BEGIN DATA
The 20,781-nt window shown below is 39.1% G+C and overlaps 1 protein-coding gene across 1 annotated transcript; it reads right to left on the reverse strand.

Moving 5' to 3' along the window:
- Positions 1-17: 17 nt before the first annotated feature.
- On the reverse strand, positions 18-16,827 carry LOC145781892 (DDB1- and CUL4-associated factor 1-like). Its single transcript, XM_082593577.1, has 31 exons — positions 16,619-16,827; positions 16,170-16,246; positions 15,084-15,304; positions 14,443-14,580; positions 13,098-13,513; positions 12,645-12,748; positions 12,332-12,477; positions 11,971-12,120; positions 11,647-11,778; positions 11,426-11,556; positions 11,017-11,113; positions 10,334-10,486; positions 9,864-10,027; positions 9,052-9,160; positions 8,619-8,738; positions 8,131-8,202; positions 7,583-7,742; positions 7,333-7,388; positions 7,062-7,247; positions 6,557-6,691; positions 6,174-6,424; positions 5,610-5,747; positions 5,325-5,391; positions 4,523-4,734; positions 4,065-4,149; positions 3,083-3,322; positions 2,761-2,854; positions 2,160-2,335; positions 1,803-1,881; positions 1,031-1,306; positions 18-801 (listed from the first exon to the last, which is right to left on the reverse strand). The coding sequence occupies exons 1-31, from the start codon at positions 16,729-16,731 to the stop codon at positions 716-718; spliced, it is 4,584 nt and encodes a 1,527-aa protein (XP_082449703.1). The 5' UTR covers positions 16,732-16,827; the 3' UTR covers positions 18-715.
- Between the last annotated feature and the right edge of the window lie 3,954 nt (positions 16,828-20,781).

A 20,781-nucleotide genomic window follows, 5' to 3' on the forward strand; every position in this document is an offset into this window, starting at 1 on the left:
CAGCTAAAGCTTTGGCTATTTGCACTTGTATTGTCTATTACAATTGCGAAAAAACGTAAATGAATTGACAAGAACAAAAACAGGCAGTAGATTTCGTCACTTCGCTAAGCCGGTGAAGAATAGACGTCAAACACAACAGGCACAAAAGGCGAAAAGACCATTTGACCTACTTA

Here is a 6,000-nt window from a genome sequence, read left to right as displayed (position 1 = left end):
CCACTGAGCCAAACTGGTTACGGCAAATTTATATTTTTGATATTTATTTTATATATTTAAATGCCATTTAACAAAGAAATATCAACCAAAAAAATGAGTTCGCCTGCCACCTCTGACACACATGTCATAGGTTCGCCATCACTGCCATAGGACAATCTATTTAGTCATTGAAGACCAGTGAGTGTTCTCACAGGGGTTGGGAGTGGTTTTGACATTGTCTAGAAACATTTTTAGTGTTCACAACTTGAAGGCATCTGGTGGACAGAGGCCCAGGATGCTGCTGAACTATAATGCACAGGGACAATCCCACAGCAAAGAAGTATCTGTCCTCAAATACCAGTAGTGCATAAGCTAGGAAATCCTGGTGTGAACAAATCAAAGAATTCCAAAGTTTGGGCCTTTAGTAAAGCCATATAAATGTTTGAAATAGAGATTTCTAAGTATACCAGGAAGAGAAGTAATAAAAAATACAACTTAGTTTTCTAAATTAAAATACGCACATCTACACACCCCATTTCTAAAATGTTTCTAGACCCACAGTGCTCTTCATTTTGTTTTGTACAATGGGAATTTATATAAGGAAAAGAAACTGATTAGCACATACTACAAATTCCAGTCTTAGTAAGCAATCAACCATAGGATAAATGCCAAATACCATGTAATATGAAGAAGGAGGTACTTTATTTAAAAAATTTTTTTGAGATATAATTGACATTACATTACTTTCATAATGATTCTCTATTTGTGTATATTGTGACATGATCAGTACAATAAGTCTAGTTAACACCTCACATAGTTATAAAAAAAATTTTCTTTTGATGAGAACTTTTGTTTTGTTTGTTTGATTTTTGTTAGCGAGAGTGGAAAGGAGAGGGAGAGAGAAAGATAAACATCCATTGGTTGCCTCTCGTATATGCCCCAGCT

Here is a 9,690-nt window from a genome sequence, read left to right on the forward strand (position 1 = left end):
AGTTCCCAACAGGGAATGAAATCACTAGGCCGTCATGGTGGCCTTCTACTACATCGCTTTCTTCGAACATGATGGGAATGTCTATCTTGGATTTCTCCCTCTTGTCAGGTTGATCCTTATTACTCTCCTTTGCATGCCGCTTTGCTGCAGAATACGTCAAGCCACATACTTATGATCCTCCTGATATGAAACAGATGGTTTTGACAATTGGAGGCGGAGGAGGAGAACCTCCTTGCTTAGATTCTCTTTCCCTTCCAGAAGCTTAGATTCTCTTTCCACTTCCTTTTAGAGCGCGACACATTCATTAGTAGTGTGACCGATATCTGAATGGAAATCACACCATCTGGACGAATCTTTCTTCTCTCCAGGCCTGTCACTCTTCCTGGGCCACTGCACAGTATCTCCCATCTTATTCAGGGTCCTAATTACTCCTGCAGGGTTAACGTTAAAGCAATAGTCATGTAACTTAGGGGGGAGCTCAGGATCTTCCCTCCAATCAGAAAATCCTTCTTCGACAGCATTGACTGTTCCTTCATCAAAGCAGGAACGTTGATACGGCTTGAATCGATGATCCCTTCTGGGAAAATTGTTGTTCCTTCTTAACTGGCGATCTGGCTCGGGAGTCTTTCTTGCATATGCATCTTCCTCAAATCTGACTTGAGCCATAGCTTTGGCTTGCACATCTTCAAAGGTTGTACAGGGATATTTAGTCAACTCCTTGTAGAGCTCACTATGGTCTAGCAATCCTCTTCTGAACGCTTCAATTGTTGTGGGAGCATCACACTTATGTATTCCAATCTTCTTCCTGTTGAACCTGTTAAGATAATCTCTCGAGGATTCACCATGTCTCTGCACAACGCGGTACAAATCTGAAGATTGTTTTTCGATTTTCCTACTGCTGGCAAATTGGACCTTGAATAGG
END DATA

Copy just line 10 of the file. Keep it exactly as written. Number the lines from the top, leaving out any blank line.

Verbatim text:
Here is a 9,690-nt window from a genome sequence, read left to right on the forward strand (position 1 = left end):